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I came across this statement:

1917 B-G (at 30) meets Russian-born Paula Munweis at Trotsky lecture, who works with B-G on political articles. In Dec. they marry in City Hall.

The author of the website seems to be very knowledgeable but he does not give references and my efforts to corroborate the above quote have not been successful.

To begin with, Wikipedia gives a different chronology for Ben-Gurion's marriage (but again, no citation!):

Settling in New York City in 1915, he [Ben-Gurion] met Russian-born Paula Munweis. They were married in 1917.

Apparently Trotsky was in New York in January-March 1917 but not in 1915 (from the wiki article on him). So the original quote is in some doubt.

Does anyone have conclusive sources for this?

EDIT: A bit of circumstantial evidence is provided by a letter written to Khrushchev by a Soviet professor of medicine, Graschenkov, who visited Israel in 1964 and met with Ben-Gurion and his wife. In the letter he writes that Ben-Gurion spoke highly of Lenin but dismissed Trotsky "whom we had known personally" as a "fanfaron". This suggests that the meeting did take place in 1917 (that's the position the publicator of the letter at the link I gave takes). However, there are arguments against such an interpretation:

  1. I am not 100% sure the letter is real. It looks like the real McCoy but I can't discount the possibility it's apocryphal.

  2. Assuming the letter is real, the bit about Lenin and Trotsky could have been embellished or made up altogether by the author to make the rest of it more palatable to Khrushchev.

  3. Assuming the letter is real and the Trotsky reference is accurately reported in it, the acquaintance between Ben-Gurion and Trotsky could date to the former's 1923 visit to the Soviet Union instead of 1917.

So I'm still looking for conclusive evidence.

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Somebody has downvoted both the question and T.E.D.'s answer. I wish they would come forward and explain why. –  Felix Goldberg Jul 23 '13 at 7:03
    
Well, given the topic, I'm inlined to believe the worst. In that case, frankly I kind of prefer not to have my suspicions confirmed. –  T.E.D. Jul 25 '13 at 13:37
    
@T.E.D. I upvoted when it appeared. i guess yours is the other upvote. nevertheless i don't think i understand your comment. highly specific questions like this don't seem to do very well on the site which is a shame. huge unfocussed general questions seem to do better. –  Tea Drinker Jul 29 '13 at 7:58
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@LennartRegebro It's a sort of an ancillary question for the history of ideas thing - I was trying to place Ben-Gurion's socialist thought in broader context and came across this reference which struck me as a little to coincidental to be true. Just to be sure: when tracing a person's ideas it's useful to see what possible influences he might have experienced. If a man attends a lecture, we can assume he was at least interested in what the lecturer had to say. –  Felix Goldberg Aug 22 '13 at 8:40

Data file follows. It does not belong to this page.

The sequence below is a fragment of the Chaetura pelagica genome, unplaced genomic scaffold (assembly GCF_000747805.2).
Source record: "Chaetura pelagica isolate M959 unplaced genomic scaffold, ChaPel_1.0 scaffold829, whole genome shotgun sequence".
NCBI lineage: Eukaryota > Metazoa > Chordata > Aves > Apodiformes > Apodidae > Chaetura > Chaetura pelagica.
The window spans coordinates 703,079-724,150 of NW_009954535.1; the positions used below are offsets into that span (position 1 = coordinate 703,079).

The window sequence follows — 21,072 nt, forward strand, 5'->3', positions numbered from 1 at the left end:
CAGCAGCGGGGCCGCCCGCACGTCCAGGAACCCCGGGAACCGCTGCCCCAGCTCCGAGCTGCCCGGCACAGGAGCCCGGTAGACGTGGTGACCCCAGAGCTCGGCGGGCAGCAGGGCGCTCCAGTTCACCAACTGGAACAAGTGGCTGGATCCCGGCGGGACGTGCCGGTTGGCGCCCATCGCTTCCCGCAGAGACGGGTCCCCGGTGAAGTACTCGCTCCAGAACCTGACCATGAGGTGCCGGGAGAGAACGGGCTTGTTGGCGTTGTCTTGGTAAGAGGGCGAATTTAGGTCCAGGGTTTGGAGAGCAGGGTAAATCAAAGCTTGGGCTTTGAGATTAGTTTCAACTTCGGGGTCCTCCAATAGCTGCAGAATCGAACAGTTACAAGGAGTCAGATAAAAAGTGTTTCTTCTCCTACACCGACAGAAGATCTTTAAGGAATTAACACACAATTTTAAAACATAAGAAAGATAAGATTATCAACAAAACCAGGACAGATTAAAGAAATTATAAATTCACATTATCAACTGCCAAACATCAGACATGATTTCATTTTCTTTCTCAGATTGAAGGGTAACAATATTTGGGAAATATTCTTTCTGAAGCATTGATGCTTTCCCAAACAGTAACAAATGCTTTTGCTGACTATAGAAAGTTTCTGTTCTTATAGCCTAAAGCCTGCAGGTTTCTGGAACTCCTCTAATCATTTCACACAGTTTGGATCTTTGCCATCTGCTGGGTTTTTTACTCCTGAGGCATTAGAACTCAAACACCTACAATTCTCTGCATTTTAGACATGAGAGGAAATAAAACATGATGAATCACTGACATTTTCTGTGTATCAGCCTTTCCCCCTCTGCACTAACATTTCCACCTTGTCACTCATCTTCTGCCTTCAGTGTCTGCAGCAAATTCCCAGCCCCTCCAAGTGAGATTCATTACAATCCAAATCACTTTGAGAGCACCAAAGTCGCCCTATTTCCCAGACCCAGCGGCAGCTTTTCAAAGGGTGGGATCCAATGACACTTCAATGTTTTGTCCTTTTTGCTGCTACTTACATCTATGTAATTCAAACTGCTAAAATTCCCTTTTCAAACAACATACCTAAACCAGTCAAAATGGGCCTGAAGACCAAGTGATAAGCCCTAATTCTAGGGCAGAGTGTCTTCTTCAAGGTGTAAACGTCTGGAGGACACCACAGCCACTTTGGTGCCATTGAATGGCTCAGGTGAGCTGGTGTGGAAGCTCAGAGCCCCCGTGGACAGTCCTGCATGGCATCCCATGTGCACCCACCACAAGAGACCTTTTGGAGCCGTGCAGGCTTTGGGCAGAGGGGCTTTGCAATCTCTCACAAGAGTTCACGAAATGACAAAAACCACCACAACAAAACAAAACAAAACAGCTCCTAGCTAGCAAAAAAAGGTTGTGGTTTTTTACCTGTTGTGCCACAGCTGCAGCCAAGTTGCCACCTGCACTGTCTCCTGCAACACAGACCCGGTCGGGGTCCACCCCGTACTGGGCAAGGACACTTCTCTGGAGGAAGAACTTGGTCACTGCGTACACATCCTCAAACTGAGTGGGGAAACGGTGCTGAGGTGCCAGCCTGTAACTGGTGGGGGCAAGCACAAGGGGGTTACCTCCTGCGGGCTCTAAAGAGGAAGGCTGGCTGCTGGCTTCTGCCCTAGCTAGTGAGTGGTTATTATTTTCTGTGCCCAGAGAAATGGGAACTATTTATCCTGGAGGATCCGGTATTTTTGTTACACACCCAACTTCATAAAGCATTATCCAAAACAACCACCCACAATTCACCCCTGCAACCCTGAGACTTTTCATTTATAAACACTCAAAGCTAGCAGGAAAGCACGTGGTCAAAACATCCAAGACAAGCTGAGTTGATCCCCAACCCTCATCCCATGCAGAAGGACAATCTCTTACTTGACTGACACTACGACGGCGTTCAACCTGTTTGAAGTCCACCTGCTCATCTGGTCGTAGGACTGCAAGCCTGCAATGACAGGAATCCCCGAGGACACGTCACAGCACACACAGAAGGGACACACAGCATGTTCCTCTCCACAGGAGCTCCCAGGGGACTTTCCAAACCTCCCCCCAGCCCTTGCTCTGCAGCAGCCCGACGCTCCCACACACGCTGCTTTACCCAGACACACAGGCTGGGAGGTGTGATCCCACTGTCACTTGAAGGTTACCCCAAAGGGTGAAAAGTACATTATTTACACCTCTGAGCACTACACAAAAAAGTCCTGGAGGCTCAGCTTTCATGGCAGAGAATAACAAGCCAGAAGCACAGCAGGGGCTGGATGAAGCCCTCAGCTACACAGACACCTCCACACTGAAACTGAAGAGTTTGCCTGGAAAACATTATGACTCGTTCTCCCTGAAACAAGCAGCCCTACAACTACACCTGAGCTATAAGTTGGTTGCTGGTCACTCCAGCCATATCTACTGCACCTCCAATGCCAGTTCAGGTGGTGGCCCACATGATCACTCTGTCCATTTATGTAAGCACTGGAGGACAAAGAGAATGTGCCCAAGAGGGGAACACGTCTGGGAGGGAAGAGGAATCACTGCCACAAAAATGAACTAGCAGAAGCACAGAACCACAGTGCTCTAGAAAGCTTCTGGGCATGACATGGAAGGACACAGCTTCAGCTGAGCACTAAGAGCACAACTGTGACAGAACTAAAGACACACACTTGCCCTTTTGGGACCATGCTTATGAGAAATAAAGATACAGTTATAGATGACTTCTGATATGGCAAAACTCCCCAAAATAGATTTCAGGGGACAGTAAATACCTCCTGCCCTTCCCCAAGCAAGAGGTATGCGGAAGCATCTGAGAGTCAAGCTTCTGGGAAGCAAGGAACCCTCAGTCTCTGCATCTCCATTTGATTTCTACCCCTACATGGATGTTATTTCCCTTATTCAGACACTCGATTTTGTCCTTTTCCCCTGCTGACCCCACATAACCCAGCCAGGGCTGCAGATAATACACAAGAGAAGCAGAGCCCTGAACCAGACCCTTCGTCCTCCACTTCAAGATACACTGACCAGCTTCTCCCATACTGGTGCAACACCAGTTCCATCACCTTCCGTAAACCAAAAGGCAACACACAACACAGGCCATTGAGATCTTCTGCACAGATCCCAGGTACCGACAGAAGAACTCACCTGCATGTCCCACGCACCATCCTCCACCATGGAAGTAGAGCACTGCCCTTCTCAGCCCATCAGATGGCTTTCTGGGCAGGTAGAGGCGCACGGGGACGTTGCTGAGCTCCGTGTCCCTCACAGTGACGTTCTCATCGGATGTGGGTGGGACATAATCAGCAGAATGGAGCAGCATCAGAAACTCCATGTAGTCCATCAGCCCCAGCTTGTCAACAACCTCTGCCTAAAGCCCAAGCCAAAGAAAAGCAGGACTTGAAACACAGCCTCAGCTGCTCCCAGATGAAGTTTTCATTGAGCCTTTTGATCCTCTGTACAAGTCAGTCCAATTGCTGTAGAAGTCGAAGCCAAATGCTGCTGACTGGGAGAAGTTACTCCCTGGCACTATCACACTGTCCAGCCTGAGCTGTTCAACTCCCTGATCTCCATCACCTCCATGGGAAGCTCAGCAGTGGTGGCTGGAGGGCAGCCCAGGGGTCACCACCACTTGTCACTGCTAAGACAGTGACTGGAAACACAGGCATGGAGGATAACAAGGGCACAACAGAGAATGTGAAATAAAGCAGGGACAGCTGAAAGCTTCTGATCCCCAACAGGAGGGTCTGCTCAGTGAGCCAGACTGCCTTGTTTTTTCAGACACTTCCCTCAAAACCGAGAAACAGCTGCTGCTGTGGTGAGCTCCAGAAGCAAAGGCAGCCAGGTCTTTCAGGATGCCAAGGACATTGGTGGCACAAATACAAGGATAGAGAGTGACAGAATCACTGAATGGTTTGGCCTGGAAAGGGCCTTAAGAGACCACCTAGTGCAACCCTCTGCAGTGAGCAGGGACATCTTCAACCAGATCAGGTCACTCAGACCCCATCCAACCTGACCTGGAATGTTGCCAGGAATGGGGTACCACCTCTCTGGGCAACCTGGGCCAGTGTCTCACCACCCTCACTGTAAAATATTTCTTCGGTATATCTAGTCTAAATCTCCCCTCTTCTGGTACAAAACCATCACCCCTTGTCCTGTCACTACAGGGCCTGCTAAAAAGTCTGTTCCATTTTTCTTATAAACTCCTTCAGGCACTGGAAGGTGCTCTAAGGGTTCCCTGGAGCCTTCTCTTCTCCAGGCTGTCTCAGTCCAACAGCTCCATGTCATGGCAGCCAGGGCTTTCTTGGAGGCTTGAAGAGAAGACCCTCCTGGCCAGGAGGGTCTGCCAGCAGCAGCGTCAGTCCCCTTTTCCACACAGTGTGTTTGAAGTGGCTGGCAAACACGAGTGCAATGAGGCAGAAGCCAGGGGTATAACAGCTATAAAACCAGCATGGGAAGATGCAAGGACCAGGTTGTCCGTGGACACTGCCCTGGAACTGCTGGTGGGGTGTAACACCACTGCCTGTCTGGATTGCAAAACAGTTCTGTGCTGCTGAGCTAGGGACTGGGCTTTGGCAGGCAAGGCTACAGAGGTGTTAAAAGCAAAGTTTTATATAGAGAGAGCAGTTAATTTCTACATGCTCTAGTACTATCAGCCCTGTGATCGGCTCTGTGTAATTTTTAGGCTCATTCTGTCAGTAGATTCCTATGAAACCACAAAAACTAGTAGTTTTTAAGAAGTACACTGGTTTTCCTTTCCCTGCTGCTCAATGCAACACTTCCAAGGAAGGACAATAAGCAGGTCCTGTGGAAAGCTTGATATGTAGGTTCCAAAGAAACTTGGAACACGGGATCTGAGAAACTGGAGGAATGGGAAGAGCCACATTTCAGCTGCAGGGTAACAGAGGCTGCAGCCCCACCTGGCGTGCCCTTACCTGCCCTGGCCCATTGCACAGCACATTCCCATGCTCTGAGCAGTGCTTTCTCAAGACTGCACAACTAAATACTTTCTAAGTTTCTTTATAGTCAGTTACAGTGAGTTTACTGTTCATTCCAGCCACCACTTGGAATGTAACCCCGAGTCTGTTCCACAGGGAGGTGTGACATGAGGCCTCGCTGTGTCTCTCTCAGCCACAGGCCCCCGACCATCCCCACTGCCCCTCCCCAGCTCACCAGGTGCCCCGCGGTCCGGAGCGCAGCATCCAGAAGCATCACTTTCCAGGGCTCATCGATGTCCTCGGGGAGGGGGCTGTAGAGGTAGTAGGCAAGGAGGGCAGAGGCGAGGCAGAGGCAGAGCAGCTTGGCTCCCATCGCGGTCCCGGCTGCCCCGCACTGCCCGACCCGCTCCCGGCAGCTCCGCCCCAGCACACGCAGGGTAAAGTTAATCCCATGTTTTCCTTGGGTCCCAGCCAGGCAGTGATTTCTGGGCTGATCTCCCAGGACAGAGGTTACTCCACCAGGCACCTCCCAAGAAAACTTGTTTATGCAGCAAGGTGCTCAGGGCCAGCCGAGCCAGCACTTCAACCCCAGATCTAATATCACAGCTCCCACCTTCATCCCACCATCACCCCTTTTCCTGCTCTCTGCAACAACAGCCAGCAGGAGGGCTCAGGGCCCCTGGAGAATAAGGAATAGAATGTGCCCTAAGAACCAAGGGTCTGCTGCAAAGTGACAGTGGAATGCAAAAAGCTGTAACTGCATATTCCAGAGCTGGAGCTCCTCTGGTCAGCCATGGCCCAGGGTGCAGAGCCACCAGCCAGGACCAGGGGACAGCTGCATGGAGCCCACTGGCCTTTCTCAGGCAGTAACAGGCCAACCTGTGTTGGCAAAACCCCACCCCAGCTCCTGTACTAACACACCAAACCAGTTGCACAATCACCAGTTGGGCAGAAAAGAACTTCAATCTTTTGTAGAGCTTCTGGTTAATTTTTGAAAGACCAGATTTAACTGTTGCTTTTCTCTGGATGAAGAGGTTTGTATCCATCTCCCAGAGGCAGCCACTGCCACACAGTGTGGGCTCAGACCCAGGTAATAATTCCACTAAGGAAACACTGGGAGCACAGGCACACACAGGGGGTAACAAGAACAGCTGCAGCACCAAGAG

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@LennartRegebro Heckling is an option I've considered - but in any case it shows he was not indifferent to Trotsky. Furthermore, one isolated datum shows very little but taken with others it can be of importance. –  Felix Goldberg Aug 24 '13 at 13:58

1 Answer 1

The official story on wikipedia and a few other places appears to be that they did not meet in 1917, but were rather married in 1917. The story I seem to find about their meeting was that it was at the home of a friend (Samuel Bonchek's) in New York in 1915.

I did also find a bit about meeting at a Trotsky lecture too, but it took some searching. That work lists two references: Ben-Gurion, The Armed Prophet and Memoirs - David Ben-Gurion, so if the author wasn't repeating a rumor, the story may have from one of these two sources.

I can find no discussion about this matter on his wikipedia talk page.

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Interesting find. My impression of this article on Ben-Gurion is that it gets the big picture alright but is sloppy with some of the details, so I'm still not fully content with its affirmation of the meeting at the lecture. I'll see what I can get at the library tomorrow. –  Felix Goldberg Jun 22 '13 at 16:04
    
@FelixGoldberg - That's my suspicion too. I did a google search through its two (alleged) sources, and didn't find much of anything about Trotsky. –  T.E.D. Jun 22 '13 at 16:17
    
I raked up something else and added it to the question text. Hope you can read Russian, though... :) –  Felix Goldberg Jun 22 '13 at 18:38
    
it's not surprising that the histories of BG and Trotsky are messed up. Both friends and enemies of either have things they'd rather see blurred if not washed from public record. Same no doubt true of most any prominent figure in history... –  jwenting Dec 20 '13 at 9:43

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